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Are Storm Characteristics the Same When Viewed Using Merged Surface Radars or a Merged Satellite Product?

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  • 1 Climate Change Research Centre and ARC Centre of Excellence for Climate Extremes, University of New South Wales, Sydney, New South Wales, Australia
  • 2 Department of Hydrology and Atmospheric Sciences, The University of Arizona, Tucson, Arizona
  • 3 Department of Geosciences. The University of Arizona, Tucson, Arizona
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Abstract

High-resolution datasets offer the potential to improve our understanding of spatial and temporal precipitation patterns and storm structures. The goal of this study is to evaluate the similarities and differences of object-based storm characteristics as observed using space- or land-based sensors. The Method of Object-based Diagnostic Evaluation (MODE) Time Domain (MTD) is used to identify and track storm objects in two high-resolution merged datasets: the Integrated Multisatellite Retrievals for Global Precipitation Measurement (IMERG) final product V06B and gauge-corrected ground-radar-based Multi-Radar Multi-Sensor (MRMS) quantitative precipitation estimations. Characteristics associated with landfalling hurricanes were also examined as a separate category of storm. The results reveal that IMERG and MRMS agree reasonably well across many object-based storm characteristics. However, there are some discrepancies that are statistically significant. MRMS storms are more concentrated, with smaller areas and higher peak intensities, which implies higher flash flood risks associated with the storms. On the other hand, IMERG storms can travel longer distances with a higher volume of precipitation, which implies higher risk of riverine flooding. Agreement between the datasets is higher for faster-moving hurricanes in terms of the averaged intensity. Finally, MRMS indicates a higher average precipitation intensity during the hurricane’s lifetime. However, in non-hurricanes, the opposite result was observed. This is likely related to MRMS having higher resolution; monitoring the hurricanes from many viewing angles, leading to different signal saturation properties compared to IMERG; and/or the dominance of droplet aggregation effects over evaporation effects at lower altitudes.

Supplemental information related to this paper is available at the Journals Online website: https://doi.org/10.1175/JHM-D-20-0187.s1.

© 2020 American Meteorological Society. For information regarding reuse of this content and general copyright information, consult the AMS Copyright Policy (www.ametsoc.org/PUBSReuseLicenses).

This article is included in the Global Precipitation Measurement (GPM) special collection.

Corresponding author: Hooman Ayat, h.ayat@student.unsw.edu.au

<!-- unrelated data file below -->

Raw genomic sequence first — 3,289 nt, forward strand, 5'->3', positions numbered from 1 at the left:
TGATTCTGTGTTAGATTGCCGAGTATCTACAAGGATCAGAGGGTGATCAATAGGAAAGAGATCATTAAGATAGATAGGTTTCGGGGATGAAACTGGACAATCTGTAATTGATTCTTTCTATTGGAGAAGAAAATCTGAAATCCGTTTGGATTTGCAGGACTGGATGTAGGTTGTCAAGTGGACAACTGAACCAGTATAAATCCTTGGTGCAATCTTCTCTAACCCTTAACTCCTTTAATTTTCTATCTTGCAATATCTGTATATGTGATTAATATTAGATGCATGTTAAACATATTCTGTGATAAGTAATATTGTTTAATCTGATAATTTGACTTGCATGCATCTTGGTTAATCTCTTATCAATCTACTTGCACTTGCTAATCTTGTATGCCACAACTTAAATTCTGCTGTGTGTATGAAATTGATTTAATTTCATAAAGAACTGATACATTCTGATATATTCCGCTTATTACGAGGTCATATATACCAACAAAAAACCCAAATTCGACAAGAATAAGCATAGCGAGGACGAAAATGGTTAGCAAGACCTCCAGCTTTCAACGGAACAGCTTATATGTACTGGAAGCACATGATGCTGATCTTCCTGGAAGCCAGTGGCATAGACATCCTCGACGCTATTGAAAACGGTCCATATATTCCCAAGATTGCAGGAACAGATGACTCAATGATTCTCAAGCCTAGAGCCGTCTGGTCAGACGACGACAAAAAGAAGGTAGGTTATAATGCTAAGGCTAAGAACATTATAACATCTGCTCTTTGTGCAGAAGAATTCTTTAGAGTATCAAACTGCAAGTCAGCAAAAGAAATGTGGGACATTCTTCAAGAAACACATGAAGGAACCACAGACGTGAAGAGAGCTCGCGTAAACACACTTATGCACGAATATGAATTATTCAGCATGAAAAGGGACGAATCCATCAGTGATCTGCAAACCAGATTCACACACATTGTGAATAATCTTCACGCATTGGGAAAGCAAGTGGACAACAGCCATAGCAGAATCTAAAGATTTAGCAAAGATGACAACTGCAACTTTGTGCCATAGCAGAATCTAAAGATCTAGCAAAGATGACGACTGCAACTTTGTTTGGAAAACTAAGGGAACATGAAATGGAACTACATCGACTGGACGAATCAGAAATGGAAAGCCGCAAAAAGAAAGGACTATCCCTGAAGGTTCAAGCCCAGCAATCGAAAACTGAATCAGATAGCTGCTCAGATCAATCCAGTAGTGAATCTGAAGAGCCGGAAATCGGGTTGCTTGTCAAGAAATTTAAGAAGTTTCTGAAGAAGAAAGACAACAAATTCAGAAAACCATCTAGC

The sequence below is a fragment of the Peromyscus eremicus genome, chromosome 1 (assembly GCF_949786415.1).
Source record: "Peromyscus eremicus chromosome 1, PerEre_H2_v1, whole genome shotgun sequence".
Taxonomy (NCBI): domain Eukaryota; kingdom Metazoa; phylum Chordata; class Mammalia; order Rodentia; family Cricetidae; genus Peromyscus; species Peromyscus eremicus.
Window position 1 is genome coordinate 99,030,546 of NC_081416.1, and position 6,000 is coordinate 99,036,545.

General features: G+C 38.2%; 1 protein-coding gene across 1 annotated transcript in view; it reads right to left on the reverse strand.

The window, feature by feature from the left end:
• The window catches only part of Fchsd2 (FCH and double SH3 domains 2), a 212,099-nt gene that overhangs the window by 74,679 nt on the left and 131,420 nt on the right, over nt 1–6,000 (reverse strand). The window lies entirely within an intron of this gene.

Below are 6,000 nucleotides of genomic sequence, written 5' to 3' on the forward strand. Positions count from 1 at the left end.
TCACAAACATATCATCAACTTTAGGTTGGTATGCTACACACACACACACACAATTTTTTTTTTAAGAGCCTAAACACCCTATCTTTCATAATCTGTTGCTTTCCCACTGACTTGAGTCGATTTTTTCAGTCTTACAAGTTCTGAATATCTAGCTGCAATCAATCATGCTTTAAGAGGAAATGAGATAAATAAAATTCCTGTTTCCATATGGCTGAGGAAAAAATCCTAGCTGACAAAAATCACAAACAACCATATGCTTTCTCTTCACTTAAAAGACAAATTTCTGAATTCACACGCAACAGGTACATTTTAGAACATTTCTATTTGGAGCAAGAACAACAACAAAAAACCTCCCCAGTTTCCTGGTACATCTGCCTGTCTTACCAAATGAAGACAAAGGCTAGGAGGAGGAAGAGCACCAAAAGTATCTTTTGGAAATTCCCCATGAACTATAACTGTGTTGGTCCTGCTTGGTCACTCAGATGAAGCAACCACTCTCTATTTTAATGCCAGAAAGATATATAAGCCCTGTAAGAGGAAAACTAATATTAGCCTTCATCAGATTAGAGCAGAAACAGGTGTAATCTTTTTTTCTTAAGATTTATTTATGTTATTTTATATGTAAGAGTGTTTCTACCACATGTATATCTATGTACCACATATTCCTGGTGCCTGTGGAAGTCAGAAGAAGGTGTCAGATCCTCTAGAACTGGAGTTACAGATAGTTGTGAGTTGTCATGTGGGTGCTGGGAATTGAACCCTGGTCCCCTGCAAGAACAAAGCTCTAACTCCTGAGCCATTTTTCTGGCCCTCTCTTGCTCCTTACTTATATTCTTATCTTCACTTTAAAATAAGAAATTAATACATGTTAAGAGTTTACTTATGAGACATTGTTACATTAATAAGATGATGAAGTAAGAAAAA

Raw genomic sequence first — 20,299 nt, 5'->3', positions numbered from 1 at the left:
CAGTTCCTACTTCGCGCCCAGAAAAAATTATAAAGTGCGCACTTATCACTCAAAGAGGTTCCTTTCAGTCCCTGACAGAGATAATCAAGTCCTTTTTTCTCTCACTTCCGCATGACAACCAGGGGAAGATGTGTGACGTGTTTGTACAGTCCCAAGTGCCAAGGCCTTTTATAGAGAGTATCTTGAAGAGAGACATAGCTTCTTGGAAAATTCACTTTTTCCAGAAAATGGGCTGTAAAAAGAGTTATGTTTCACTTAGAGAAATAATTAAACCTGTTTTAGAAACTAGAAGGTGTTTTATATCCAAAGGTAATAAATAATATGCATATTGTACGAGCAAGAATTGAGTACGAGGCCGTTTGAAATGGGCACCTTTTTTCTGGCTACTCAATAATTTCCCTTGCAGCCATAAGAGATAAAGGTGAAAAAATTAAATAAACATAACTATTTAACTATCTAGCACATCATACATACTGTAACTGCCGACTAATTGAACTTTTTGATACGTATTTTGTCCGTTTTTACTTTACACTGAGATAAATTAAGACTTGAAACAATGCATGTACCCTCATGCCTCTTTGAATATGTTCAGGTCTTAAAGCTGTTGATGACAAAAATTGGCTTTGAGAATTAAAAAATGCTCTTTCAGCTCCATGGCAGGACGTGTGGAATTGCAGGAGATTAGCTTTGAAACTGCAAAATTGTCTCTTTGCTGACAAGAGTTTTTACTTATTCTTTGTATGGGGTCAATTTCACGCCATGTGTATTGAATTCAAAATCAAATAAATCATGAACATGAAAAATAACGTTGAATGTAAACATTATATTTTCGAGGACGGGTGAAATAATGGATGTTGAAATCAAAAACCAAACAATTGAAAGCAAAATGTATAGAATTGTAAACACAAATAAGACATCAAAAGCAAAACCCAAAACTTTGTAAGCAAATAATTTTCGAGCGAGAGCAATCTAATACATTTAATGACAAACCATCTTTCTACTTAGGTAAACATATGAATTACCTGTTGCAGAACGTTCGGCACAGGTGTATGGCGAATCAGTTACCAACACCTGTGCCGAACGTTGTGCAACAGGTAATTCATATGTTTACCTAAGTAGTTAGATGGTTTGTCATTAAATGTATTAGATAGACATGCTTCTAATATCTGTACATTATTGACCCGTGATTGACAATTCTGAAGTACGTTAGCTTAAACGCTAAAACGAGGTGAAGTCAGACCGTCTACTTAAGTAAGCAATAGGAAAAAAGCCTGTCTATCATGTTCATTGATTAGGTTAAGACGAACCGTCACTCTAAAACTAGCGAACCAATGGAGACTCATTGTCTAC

Abstract

High-resolution datasets offer the potential to improve our understanding of spatial and temporal precipitation patterns and storm structures. The goal of this study is to evaluate the similarities and differences of object-based storm characteristics as observed using space- or land-based sensors. The Method of Object-based Diagnostic Evaluation (MODE) Time Domain (MTD) is used to identify and track storm objects in two high-resolution merged datasets: the Integrated Multisatellite Retrievals for Global Precipitation Measurement (IMERG) final product V06B and gauge-corrected ground-radar-based Multi-Radar Multi-Sensor (MRMS) quantitative precipitation estimations. Characteristics associated with landfalling hurricanes were also examined as a separate category of storm. The results reveal that IMERG and MRMS agree reasonably well across many object-based storm characteristics. However, there are some discrepancies that are statistically significant. MRMS storms are more concentrated, with smaller areas and higher peak intensities, which implies higher flash flood risks associated with the storms. On the other hand, IMERG storms can travel longer distances with a higher volume of precipitation, which implies higher risk of riverine flooding. Agreement between the datasets is higher for faster-moving hurricanes in terms of the averaged intensity. Finally, MRMS indicates a higher average precipitation intensity during the hurricane’s lifetime. However, in non-hurricanes, the opposite result was observed. This is likely related to MRMS having higher resolution; monitoring the hurricanes from many viewing angles, leading to different signal saturation properties compared to IMERG; and/or the dominance of droplet aggregation effects over evaporation effects at lower altitudes.

Supplemental information related to this paper is available at the Journals Online website: https://doi.org/10.1175/JHM-D-20-0187.s1.

© 2020 American Meteorological Society. For information regarding reuse of this content and general copyright information, consult the AMS Copyright Policy (www.ametsoc.org/PUBSReuseLicenses).

This article is included in the Global Precipitation Measurement (GPM) special collection.

Corresponding author: Hooman Ayat, h.ayat@student.unsw.edu.au

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